Controlled burn prompts 911 call

By: By Gavin Stone - Staff Writer
Gavin Stone | Daily Journal Flames linger in the woods off of McDonald Church Road Saturday morning following a controlled burn the previous day.

HOFFMAN — A few patches of flames in the trees along McDonald Church Road near the McKinney Lake State Fish Hatchery caused concern in at least one resident who called 911 Friday evening — but it was just one of the many controlled burns done this time of year in order to remove material that could trigger a real forest fire.

Controlled, or prescribed, burns are done to reduce the pine needles, hardwood leaves and other debris that build up on the floor of the forest. When dry, this material provides fuel for forest fires and makes them all the more dangerous, according to Richmond County Ranger Matt Gordon with the N.C. Forest Service.

“If 911 is called about a wildfire, they have to page it out,” Gordon said in an email. “It’s more of a safety issue because, yes, there actually could be a wildfire right near the controlled burn. That has happened before. It’s a ‘better safe than sorry’ kind of deal.”

The forest floor was blackened deep into the woods Saturday morning, with a few lingering flames antagonizing fallen logs and dead trees engulfed in embers.

Tim McFayden, wildlife forest manager with the North Carolina Wildlife Resources Commission, said the way to tell a difference between a real forest fire and a controlled burn is that the latter will likely have someone attending it and will always have a “fire break,” a stretch of ground cleared of flammable forest debris, somewhere around it keeping it from spreading.

The burns, which are done by state agencies or private contractors at the request of landowners, are planned two to three days ahead and are heavily dependent on weather conditions, McFayden said. Once they nail down a time, the agency notifies the Forest Service and the 911 center of the fire so that no emergency resources are wasted responding to a controlled burn. The 111 acres of land around the hatchery, which is state game land, is on a three-year burn rotation, according to McFayden.

He added that NCWRC chose Friday for the McKinney Hatchery burn because of the recent rain and the moisture that was expected over the remainder of the weekend.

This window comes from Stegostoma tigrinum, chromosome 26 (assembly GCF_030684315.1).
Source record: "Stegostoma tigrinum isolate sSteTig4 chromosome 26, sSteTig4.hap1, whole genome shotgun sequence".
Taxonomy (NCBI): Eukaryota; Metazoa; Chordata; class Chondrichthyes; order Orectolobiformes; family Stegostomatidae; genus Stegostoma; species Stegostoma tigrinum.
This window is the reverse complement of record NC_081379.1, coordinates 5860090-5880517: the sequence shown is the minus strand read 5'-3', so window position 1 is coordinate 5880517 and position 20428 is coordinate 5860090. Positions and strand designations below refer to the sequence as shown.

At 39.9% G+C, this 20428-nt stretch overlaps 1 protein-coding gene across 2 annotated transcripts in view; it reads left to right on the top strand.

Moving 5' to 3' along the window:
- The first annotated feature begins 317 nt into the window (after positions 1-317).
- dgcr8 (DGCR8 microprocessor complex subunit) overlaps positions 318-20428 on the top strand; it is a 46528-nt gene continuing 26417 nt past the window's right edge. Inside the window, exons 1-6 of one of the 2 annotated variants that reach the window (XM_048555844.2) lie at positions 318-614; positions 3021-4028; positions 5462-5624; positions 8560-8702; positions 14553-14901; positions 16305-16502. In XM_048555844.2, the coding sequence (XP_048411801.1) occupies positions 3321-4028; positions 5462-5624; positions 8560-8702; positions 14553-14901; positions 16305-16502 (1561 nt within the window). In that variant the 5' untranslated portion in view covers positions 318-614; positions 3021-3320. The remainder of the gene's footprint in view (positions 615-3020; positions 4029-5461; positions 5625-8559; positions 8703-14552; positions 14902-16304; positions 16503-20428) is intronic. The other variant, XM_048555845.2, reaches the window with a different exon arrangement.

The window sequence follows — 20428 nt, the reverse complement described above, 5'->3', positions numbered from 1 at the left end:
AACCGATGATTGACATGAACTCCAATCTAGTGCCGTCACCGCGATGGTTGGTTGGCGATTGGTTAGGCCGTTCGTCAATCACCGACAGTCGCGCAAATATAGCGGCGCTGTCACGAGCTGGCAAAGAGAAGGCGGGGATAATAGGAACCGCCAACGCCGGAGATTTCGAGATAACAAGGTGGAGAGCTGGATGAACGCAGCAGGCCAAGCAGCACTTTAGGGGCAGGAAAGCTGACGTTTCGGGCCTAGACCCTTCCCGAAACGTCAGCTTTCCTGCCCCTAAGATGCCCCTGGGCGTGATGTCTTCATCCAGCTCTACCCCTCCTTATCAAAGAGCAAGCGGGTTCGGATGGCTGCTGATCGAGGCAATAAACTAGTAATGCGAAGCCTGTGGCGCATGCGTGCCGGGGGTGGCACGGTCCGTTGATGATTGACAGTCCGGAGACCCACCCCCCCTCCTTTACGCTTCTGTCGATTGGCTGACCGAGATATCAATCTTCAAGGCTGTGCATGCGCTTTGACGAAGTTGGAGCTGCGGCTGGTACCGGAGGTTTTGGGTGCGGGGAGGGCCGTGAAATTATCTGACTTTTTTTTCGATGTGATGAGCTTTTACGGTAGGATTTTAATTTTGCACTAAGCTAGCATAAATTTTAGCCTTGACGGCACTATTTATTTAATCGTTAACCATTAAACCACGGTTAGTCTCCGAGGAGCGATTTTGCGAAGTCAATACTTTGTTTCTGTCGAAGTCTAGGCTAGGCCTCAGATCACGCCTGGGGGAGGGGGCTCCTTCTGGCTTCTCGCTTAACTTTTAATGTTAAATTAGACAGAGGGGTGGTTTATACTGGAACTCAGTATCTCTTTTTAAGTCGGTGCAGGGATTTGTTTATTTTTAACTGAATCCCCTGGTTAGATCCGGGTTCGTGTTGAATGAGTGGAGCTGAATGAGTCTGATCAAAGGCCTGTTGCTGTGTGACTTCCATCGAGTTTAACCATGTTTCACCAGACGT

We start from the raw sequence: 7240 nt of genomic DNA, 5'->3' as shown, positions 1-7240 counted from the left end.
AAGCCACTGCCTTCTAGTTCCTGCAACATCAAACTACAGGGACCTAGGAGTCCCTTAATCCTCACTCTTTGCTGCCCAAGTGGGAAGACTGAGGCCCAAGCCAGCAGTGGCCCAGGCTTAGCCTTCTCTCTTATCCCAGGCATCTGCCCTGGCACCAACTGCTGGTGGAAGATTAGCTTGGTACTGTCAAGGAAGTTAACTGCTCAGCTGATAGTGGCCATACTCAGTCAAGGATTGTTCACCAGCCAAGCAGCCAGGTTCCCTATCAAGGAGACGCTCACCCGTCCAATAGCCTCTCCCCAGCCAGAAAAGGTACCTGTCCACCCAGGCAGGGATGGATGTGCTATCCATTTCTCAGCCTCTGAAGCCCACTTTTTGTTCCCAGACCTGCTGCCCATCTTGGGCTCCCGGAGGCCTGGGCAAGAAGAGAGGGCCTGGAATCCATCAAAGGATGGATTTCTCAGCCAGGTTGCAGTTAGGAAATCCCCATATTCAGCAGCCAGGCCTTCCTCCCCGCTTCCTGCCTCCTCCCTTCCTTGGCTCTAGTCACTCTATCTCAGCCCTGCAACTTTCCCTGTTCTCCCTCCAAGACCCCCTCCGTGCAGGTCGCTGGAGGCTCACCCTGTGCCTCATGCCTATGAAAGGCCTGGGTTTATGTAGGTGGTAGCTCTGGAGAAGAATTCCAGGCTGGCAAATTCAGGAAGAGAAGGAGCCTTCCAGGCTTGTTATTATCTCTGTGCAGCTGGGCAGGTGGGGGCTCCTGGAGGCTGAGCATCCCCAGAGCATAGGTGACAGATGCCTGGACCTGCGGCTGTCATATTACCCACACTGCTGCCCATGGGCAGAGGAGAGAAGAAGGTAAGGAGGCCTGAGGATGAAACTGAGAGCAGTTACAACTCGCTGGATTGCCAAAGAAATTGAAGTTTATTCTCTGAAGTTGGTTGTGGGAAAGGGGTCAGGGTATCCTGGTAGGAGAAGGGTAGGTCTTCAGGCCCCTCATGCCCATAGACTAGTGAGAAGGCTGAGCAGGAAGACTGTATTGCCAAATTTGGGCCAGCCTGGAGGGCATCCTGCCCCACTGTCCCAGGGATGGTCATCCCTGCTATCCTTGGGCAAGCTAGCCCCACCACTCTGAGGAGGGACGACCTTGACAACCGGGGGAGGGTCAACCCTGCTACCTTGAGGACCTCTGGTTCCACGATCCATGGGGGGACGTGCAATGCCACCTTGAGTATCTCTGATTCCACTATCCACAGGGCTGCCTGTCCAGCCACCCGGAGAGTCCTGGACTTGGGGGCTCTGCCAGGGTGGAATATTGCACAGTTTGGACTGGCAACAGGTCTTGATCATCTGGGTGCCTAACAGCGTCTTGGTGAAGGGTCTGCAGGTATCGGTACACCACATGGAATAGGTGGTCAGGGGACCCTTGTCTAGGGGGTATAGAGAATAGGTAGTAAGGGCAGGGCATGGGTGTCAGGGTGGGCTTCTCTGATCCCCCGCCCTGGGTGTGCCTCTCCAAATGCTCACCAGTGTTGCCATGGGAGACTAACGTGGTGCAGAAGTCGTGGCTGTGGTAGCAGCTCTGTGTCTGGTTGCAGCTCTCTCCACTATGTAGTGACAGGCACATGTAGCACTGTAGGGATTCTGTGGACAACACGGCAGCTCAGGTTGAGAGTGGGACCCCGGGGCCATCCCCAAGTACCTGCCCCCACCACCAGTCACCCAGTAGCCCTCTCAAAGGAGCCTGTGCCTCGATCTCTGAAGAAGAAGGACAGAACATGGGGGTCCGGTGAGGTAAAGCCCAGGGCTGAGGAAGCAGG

Controlled burns are typically done in winter when there is more consistent moisture in the ground, lower humidity and there are colder temperatures and thus less risk of the fire spreading, according Gordon.

But there are also benefits to burning in the spring.

“The purpose for (a spring) burn is to kill back sprouts of woody vegetation competing with over-story crop trees,” he said. “You have to be extremely careful burning in the springtime because fire conditions can be quite explosive and get out of hand quick.”

Gordon said before a burn is ever started, a burn plan and map are made and fire breaks are installed around the area to be burned. They also have to make sure that the fire is at least half a mile from any homes, or other fire-sensitive areas, down wind.

“Once all these things take place, we would start the burn and monitor throughout making sure that the fire does not get out of hand,” Gordon said.

He added that fire season is not over, and that residents need to be sure to use proper precautions when burning trash or starting other kinds of fires. In February, a Hamlet man put his trash in a fire pit under a metal screen cap to burn. After lighting it, he took a nap. The man awoke to find his goat pasture and storage shed, containing four lawn mowers, fully engulfed.

“The public needs to be very careful anytime doing outdoor burning, and should have all the proper tools and water available to prevent the fire from escaping,” Gordon said. “Once everything has finally greened up, in the yards and trees full of leaves, fire season will calm down some. Until then, always maintain control of your fire, stay with it, and do not leave it until it is completely out. In the springtime, it’s best to burn in the late afternoon once the winds have calmed down and the temperatures have dropped.”

Burning permits are provided free by the Forest Service online at or at any Forest Service office.

Reach Gavin Stone at 910-817-2674 or [email protected]

Gavin Stone | Daily Journal Flames linger in the woods off of McDonald Church Road Saturday morning following a controlled burn the previous day. Stone | Daily Journal Flames linger in the woods off of McDonald Church Road Saturday morning following a controlled burn the previous day.
Ranger urges caution with backyard burning

By Gavin Stone

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